- The Washington Times - Sunday, December 29, 2002

CHARLOTTESVILLE Mike Sweetney, Georgetown's leading scorer, played a season-low 15 minutes in the Hoyas' first road game of the season and it wasn't because of his nagging left hamstring.
Early foul trouble forced Sweetney to watch the majority of yesterday's game from Georgetown's bench, and after he fouled out with 6:26 left, the Hoyas were forced to finish the game without their consensus preseason All-American forward and lost their first game of the season.
Immediately following Georgetown's 79-75 loss to Virginia at University Hall before 8,251, Hoyas coach Craig Esherick singled out what he felt was biased officiating.
"I think that it's interesting that [the Big Ten] can even think of suspending [Indiana coach] Mike Davis for six games for running out on the floor and I have to keep my mouth shut after the job one particular ref did today," Esherick said. "I can't say anything. I'm not allowed to say a word and it bothers the heck out of me."
It was particularly bothersome after Gerald Riley, Georgetown's second-leading scorer who entered the game averaging 13.7 points per game, fouled out with 38.6 seconds left and the Hoyas trailing 74-73.
Before the game, Esherick pointed out to this team that games seem to be officiated differently in ACC arenas than in the Big East. The Hoyas (7-1) were whistled for more fouls, 27-19, and Virginia more than doubled Georgetown's trips to the foul line, 28-13.
"We were warned before the game that the style of the ACC and the style of the Big East is two different entities," said Sweetney, who finished with 11 points, four rebounds, two assists and two steals in limited action. "In the Big East we play physical, in the ACC they don't like bump-and-grind. I'm not saying that the game was poorly officiated, but there was a lot of things that was missing in the game that the officials didn't pick up on, but you've got to play through those things."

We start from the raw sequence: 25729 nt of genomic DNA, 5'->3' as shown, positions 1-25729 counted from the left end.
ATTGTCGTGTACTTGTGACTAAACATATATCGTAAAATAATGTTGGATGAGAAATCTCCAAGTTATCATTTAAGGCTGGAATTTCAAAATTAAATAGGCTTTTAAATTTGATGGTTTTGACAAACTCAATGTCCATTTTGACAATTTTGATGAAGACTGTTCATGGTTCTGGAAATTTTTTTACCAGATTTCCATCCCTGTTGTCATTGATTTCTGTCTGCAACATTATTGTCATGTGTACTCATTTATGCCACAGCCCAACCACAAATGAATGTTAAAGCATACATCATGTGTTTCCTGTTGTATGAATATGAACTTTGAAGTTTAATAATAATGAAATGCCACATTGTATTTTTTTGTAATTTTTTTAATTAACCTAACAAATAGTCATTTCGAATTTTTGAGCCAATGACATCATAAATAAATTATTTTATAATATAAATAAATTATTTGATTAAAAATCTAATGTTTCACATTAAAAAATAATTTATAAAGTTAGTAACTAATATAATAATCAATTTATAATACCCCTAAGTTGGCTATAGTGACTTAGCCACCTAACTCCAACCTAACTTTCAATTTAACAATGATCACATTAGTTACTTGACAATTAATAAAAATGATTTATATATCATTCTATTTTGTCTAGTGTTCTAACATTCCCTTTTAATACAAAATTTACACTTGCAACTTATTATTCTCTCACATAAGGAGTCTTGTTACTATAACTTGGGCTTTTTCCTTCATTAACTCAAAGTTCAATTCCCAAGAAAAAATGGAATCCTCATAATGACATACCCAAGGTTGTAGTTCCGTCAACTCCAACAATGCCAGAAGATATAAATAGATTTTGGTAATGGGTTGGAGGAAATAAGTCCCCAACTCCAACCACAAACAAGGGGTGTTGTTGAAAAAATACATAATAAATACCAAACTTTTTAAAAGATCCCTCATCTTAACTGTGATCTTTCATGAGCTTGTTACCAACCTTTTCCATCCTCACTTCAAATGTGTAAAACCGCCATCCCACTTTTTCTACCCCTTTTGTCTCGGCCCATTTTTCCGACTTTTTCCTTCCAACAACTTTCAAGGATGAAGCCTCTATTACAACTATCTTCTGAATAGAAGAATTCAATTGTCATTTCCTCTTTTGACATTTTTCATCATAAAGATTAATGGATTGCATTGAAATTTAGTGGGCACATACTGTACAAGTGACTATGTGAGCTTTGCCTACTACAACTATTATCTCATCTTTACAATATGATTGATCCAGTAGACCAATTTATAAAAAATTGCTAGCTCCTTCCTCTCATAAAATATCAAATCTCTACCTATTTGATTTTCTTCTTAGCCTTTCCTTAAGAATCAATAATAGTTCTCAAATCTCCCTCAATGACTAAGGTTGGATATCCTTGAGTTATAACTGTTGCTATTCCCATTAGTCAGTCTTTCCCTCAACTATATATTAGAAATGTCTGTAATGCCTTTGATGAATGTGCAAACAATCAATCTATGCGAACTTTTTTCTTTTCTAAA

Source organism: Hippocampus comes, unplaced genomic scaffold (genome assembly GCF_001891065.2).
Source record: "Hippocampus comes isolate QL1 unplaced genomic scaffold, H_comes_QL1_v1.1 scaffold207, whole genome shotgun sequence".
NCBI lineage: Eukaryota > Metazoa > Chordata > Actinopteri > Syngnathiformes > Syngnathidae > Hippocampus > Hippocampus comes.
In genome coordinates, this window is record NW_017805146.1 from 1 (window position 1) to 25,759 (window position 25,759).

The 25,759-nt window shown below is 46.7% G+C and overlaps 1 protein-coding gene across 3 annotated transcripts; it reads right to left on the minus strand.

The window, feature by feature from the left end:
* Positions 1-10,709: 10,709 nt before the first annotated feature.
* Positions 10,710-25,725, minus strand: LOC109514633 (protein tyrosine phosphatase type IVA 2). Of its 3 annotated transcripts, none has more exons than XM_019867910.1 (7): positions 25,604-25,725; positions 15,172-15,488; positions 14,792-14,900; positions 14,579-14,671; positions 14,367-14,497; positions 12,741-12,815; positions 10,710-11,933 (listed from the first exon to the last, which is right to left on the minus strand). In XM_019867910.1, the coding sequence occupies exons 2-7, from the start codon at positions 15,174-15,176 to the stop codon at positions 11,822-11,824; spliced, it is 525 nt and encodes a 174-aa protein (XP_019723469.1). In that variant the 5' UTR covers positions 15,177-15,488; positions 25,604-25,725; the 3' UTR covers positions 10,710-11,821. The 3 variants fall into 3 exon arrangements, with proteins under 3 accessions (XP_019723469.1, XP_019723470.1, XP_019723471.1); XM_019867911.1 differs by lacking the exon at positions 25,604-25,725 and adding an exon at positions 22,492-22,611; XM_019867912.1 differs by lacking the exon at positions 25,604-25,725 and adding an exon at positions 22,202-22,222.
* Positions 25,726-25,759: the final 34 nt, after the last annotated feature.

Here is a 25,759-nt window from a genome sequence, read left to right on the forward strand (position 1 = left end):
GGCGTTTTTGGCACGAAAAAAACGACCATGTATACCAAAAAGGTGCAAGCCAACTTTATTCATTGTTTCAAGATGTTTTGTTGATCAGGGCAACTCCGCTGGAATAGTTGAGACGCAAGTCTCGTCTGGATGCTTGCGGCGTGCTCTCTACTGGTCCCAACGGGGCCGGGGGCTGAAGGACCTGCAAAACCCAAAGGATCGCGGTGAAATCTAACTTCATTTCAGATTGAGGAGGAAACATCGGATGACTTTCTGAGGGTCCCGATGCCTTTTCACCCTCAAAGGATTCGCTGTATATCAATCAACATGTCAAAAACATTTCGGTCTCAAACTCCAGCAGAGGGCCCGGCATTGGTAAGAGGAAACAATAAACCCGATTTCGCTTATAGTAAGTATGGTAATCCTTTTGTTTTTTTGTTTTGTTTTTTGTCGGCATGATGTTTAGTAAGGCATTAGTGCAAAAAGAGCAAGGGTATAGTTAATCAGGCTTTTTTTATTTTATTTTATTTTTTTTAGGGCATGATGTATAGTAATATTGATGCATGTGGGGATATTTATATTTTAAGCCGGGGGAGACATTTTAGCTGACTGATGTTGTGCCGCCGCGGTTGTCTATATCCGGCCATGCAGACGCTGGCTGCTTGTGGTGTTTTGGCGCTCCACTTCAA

With Sweetney, Georgetown's 20.7-points-per-game scorer, watching from the bench, the Hoyas reduced a 12-point deficit and took a 71-70 lead with 2:36 left on the first of two Wesley Wilson free throws.
From there, the Cavaliers (7-2) scored five of their final nine points from the free throw line to ice the game. In the final 1:14, Virginia made five of seven free throws.
"From my eyes, I thought the refs called the game fair because they were calling fouls on us," said Cavaliers sophomore swingman Devin Smith.
Riley's fifth foul appeared to be a dubious call. Referee Doug Shows whistled Riley for a hold on Virginia backup point guard Jermaine Harper at midcourt. What's interesting about the call was that Riley's back was turned to Shows, who was the furthest official from the action of the three-man crew. Riley's late-game ejection really hurt the Hoyas because he is Georgetown's best perimeter shooter and came into the game hitting 60 percent (12 of 20) of his 3-pointers.
"When you're playing away from home, you're not going to get calls go your way," said Riley, who led the Hoyas with 19 points. "He called that with my back to him and I'm holding the ball."
Georgetown's transition defense could have been better. On too many Virginia possessions, the Hoyas lost Virginia shooters in transition. The Cavaliers made seven of 14 3-pointers and Smith, a 6-foot-5 junior college transfer, made the Hoyas pay by making three of four 3-pointers.
Of the four Virginia players to score in double figures, Smith was the only starter. Senior forward Travis Watson came of the bench to lead the Cavaliers with 16 points. Elton Brown, Virginia's 6-9 forward, came off the bench to contribute 14 points and forward Derrick Byars added 10 points in a reserve role.
"They beat us fair and square," Esherick said. "Mike Sweetney didn't have a thing to do with that victory and I don't want anyone to think or to say that I blame anything in relation to Mike Sweetney for the game."

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